Please tell us a little bit about yourself.
Hey! I’m Peyton Kehler, a 15-year-old basketball enthusiast. I am a diehard New York Liberty and Golden State Warriors fan. I’ve played organized basketball for five years and used to play softball for eight as a back catcher and shortstop. However, leading the basketball team as a point guard will always have my heart. I will, and have always enjoyed any and every sport that was introduced to me, even those I just got a glimpse of from gym class. I spend my time listening to music or podcasts, putting shots up, shoe shopping, taking polaroid pictures, and occasionally playing some 2K with my puppy on my lap.
I am passionate about equality and for equal representation of women in the sports world. I am driven by the direct inequality that is shown to women daily, especially in the basketball realm, and I am determined to make a change. Some examples of this inequality are the NCAA training space incident that took place last March, the Phoenix Mercury being kicked out of their home arena during playoffs, the lack of social media presence for college ball, and so many more than I can count. The poor treatment has me inspired to make a difference. I dream to be known for my fight towards this inequality and to be a key factor in improvement.
What is something you’re proud of that is outside of sport?
I am proud of my involvement politically in my community as I just recently wrapped up my term as the Junior Youth Member of my local council (RM of Hanover council). I took a risk during my term and spoke up, requesting a change in the title of Reeve, to Mayor as a move to modernize my community. If you’re interested, you can read more about that here.
I am also proud of the community I have built around myself. I am flooded with friends and family who bring out the best in me and encourage me to be the best version of myself. I couldn’t be more grateful for them.
What sparked your passion for sport? How can it be shared with others?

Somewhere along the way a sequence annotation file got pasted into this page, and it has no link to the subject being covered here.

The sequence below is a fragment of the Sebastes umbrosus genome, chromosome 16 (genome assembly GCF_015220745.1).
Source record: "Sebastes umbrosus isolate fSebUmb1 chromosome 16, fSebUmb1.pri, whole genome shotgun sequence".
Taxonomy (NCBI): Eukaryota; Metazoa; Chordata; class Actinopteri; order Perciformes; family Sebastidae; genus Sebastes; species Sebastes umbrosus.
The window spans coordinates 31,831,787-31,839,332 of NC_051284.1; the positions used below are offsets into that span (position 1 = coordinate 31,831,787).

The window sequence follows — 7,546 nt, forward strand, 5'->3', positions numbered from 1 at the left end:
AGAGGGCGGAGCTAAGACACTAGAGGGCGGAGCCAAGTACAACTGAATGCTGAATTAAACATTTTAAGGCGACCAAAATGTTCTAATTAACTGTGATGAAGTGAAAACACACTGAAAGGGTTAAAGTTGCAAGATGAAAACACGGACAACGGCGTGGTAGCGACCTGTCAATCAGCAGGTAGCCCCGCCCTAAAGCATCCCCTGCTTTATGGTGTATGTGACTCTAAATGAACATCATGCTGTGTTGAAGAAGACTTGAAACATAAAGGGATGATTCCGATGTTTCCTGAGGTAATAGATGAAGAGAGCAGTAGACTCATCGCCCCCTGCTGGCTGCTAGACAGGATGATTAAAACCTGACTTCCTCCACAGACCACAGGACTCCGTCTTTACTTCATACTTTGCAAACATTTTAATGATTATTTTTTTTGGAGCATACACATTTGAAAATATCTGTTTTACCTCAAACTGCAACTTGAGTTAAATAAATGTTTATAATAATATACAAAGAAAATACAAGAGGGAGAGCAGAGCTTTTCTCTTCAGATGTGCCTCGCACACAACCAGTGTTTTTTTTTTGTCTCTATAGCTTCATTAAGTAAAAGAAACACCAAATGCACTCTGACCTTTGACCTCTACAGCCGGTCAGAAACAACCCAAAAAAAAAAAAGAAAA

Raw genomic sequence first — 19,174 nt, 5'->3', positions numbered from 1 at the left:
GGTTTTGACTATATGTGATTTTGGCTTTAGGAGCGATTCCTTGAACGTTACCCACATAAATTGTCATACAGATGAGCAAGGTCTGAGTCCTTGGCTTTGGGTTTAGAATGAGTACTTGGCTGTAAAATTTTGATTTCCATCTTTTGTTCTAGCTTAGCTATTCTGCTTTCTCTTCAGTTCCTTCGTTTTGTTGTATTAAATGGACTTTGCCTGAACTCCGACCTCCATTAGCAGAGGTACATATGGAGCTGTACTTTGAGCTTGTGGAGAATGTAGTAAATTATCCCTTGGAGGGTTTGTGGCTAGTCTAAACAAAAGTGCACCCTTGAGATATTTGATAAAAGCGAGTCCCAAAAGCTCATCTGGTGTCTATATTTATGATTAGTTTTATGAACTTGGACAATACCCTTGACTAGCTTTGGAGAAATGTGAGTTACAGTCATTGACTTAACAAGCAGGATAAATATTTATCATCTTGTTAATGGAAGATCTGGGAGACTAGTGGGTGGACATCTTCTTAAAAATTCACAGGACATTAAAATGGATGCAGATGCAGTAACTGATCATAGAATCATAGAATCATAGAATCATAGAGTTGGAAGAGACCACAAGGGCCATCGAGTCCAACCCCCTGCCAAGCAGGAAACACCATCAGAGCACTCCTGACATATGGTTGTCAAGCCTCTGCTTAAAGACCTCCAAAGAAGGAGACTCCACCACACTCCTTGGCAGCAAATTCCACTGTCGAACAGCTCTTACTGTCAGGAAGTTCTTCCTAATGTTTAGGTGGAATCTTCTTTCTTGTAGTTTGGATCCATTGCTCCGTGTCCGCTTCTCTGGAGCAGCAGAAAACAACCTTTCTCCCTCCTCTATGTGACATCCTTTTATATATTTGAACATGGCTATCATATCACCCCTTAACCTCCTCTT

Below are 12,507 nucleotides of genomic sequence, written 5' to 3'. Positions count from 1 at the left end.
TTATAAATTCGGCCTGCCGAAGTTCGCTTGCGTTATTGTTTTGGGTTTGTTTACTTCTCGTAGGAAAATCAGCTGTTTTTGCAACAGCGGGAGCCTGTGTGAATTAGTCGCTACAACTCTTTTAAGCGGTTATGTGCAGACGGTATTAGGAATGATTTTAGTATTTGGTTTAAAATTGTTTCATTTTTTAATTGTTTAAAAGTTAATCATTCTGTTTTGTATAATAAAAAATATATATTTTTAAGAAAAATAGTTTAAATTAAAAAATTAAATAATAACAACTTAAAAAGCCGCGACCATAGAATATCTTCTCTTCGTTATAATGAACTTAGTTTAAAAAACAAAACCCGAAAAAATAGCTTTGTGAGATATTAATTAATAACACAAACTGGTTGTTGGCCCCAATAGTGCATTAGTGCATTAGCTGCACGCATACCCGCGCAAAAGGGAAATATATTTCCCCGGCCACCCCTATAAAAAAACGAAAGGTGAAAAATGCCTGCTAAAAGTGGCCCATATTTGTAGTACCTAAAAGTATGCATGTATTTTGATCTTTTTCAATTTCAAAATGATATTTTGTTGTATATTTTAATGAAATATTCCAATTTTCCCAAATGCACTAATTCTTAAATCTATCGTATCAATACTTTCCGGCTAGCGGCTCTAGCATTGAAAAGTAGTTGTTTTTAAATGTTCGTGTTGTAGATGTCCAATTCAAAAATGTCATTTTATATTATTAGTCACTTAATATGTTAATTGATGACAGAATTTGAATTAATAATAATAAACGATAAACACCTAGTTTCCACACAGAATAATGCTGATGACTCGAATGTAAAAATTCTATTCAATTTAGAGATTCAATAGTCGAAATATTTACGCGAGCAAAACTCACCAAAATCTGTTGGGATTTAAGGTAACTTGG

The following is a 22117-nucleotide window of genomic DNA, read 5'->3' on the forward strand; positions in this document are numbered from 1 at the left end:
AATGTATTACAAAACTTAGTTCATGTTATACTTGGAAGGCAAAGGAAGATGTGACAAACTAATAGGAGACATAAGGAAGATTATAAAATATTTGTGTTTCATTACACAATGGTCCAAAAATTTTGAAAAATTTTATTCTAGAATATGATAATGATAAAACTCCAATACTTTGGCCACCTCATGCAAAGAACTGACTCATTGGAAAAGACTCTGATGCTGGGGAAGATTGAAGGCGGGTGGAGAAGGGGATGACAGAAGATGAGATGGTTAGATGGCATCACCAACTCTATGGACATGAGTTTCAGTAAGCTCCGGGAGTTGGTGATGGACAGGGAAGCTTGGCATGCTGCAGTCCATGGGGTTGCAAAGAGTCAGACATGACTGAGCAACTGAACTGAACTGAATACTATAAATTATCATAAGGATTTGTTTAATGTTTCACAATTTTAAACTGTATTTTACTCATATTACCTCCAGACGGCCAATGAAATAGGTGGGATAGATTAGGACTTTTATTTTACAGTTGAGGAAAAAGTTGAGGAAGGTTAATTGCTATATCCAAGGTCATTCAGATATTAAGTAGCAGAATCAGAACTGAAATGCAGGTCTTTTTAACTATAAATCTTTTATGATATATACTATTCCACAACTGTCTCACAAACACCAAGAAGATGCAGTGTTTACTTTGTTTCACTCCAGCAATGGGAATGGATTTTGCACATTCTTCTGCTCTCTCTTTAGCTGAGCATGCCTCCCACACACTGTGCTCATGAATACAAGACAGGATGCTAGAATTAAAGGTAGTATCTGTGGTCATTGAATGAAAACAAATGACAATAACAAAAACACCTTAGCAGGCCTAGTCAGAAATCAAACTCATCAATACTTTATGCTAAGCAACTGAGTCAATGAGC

My passion for sports was prominent as I was growing up. I have always been an energetic kid, often with energy to spare. Even though there was no sports presence (other than watching) in my family, they encouraged me to do what I loved. I was given my first basketball net around the age of seven, and my first softball mit around the same time. I was thrilled to be around an atmosphere of other ecstatic, energetic people who shared a passion for movement and activity. I first attended a basketball camp my church put on at the age of ten and realized that this was my sport. The sport where I find belonging.
Even now as I get older, and am slightly slowing down, the passion has changed. I am now passionate about being a part of a minority in being an athletic woman, being a good teammate, and that thrill of having people watch and count on you. My passion was shared when in middle school, I was stuck recruiting girls because we didn’t have enough for a team. I managed to convince eight girls to join me, and to this day all eight of them play high school hoops as well. They’ve felt the thrill, and agree that it is like no other.
What advice do you have for parents, coaches, or sport administrators to improve inclusion in sport?
To me as a young athlete, I am always inspired by female representatives. The more testimonials I heard, the more relatable the stories were to me, the more I felt like I belonged. I loved watching women shake the world by being unstoppable in their sport. Women like Sabrina Ionescu, Abby Wambach, Serena Williams, Christine Sinclair, and many others, inspired me to strive to be my best. I stopped idolizing just men and started to dream of being the next Sabrina Ionescu, the next Sue Bird, the next Diana Taurasi, the next game-changer.
So, I think the best thing we can do as women athletes is raise awareness, and have a female presence for other young women. Having a female coach, or even just a role model was a critical moment for me. It showed me that I belong, proved to me that I have what it takes. This exact thing is all I could wish upon other young, developing female athletes.
5 words that best describe me are: